Cablegate: Media Reaction: Rumsfeld's Trip to China
This record is a partial extract of the original cable. The full text of the original cable is not available.
UNCLAS SECTION 01 OF 02 TAIPEI 004227
DEPARTMENT FOR INR/R/MR, EAP/TC, EAP/PA, EAP/PD - ERIC
DEPARTMENT PASS AIT/WASHINGTON
E.O. 12958: N/A
TAGS: OPRC KMDR KPAO TW
SUBJECT: MEDIA REACTION: RUMSFELD'S TRIP TO CHINA
1. Summary: The second part of a TV interview with
President Chen Shui-bian, which was aired Monday
evening, carried the front-page headlines in most major
Chinese-language Taipei dailies October 18. (The first
part of the interview was broadcast on Sunday night.)
Almost all major Taipei newspapers reported on their
front pages Chen's remarks in the interview claiming
that he can provide evidence to prove that People First
Party (PFP) Chairman James Soong had a secret meeting
with Chen Yunlin, the director of China's Taiwan
Affairs Office, during a trip to the United States
earlier this year, in which Soong promised opposition
to Taiwan's arms procurements from the United States in
exchange for Beijing's nod on his China tour.
According to the news reports, Soong soon refuted
Chen's accusation and demanded a public apology from
The pro-independence "Liberty Times," Taiwan's biggest
daily, also carried on page two Chen's remarks in the
interview with regard to his appointment of Legislative
Yuan President Wang Jin-pyng to attend the APEC summit
with the headline: "Bian: China Is Worried That Wang's
Rise Will Affect [Taipei Mayor] Ma [Ying-jeou's Plan]
to Run in the  Presidential Elections." The pro-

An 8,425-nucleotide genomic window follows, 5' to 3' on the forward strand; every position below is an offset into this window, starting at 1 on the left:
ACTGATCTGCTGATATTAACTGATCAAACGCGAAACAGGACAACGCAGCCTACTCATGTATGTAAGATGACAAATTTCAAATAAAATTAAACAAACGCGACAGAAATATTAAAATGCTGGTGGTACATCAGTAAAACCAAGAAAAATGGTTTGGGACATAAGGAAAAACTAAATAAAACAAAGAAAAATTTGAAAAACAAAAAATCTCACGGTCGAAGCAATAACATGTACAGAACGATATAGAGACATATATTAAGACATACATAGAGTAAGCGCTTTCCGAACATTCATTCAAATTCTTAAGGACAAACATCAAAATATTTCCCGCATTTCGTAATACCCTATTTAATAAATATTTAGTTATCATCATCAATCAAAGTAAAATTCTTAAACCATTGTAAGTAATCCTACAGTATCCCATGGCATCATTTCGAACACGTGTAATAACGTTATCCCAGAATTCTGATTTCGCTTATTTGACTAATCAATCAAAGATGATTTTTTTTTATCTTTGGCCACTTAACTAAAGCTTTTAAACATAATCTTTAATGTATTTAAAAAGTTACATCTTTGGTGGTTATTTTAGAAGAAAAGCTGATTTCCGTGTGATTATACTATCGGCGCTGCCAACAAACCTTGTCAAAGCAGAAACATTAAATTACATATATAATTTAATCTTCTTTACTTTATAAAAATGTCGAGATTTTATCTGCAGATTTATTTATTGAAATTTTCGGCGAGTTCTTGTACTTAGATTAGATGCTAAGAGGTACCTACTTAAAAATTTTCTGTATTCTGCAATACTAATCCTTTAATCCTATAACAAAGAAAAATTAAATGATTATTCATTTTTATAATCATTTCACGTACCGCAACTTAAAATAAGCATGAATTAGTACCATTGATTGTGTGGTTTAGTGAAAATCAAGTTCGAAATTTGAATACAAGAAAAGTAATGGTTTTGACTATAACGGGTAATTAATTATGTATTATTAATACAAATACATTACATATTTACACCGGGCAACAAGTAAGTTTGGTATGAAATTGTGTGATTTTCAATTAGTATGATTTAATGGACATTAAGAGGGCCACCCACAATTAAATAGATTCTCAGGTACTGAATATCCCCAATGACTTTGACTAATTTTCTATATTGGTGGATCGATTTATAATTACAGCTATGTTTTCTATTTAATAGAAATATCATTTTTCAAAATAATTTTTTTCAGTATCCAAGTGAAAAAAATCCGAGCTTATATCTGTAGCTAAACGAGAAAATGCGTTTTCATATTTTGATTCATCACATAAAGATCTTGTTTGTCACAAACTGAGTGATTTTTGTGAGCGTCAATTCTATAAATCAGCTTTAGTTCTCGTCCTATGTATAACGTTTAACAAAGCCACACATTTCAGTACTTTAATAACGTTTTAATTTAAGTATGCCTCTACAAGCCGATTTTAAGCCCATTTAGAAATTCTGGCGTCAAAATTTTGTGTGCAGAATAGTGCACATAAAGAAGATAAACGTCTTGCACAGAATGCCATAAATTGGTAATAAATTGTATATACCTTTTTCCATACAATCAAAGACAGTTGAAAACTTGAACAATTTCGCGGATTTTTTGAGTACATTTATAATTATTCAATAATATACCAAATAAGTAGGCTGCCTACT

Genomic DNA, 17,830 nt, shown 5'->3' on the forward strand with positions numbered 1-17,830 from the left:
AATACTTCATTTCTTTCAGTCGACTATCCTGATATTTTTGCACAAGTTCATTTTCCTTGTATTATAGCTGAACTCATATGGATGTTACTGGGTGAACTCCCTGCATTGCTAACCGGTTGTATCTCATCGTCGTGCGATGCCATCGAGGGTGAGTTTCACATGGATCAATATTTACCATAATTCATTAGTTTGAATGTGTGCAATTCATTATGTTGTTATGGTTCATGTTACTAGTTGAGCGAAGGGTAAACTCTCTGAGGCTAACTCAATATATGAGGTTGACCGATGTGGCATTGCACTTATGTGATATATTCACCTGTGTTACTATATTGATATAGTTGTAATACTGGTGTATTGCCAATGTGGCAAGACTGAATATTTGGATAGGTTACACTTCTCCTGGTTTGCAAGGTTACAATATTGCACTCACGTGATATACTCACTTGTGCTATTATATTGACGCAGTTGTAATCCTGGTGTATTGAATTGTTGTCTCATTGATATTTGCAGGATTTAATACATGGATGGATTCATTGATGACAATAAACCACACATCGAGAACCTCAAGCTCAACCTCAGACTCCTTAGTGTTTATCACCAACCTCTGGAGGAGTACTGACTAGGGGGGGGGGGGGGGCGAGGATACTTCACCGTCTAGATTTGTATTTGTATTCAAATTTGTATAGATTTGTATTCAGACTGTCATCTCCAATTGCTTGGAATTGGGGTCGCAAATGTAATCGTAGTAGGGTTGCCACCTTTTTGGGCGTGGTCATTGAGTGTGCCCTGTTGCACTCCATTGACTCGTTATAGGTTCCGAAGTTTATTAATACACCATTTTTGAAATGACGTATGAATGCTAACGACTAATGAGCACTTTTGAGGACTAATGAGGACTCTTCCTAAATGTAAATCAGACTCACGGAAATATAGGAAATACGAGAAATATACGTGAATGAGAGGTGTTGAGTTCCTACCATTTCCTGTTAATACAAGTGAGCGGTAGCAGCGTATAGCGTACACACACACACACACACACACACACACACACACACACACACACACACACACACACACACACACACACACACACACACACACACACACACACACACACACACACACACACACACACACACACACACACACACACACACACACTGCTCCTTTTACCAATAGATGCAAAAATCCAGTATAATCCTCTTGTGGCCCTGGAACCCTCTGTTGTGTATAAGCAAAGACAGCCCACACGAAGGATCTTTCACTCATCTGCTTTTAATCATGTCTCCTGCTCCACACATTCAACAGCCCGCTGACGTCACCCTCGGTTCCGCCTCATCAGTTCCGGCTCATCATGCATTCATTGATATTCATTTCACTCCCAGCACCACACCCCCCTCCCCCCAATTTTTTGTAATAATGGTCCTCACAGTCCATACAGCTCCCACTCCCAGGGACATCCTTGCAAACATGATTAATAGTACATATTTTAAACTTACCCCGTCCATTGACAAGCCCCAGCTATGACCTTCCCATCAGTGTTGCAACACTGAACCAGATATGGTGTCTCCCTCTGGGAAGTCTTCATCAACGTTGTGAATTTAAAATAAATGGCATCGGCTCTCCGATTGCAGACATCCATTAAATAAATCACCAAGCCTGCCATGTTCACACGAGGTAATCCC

unification "United Daily News," on the other hand, ran
an inclusive interview in its inside page with U.S.
Pacific Command Chief Admiral William Fallon, which was
topped with the headline: "Fallon: Taiwan Should Be
Prepared for Beijing's Attacks." The sub-headline
added: "The Pacific Command Will Continue to Satisfy
the Requirements [Stipulated in] the Taiwan Relations
Act and Defend Taiwan When the U.S. President Orders It
to Do So, But Taiwan Itself Also Needs to Have
Effective Defense Capabilities."
2. Several newspapers editorialized on Chen's remarks
made during his interview with Sanlih TV. Columnist
Antonio Chiang commented on U.S. Defense Secretary
Donald Rumsfeld's current visit to China in the mass-
circulation "Apple Daily." Chiang said Rumsfeld's trip
will heat up Washington-Beijing ties, but in the
meantime, it also indicated that the United States'
attempt to stabilize its Asian policy will remain
relatively the same. An editorial in the limited-
circulation, conservative, pro-unification, English-
language "China Post" said Rumsfeld's visit is long
overdue and hopefully will help to restore some trust
and momentum to the U.S.-China military and strategic
relationship. End summary.
A) "The United States Wants a Soft Landing on China"
Columnist Antonio Chiang commented in the mass-
circulation "Apple Daily" [circulation: 570,000]
"U.S. Defense Secretary Donald Rumsfeld, who has many
times criticized China's military expansion in public,
arrives in Beijing today for his first official visit.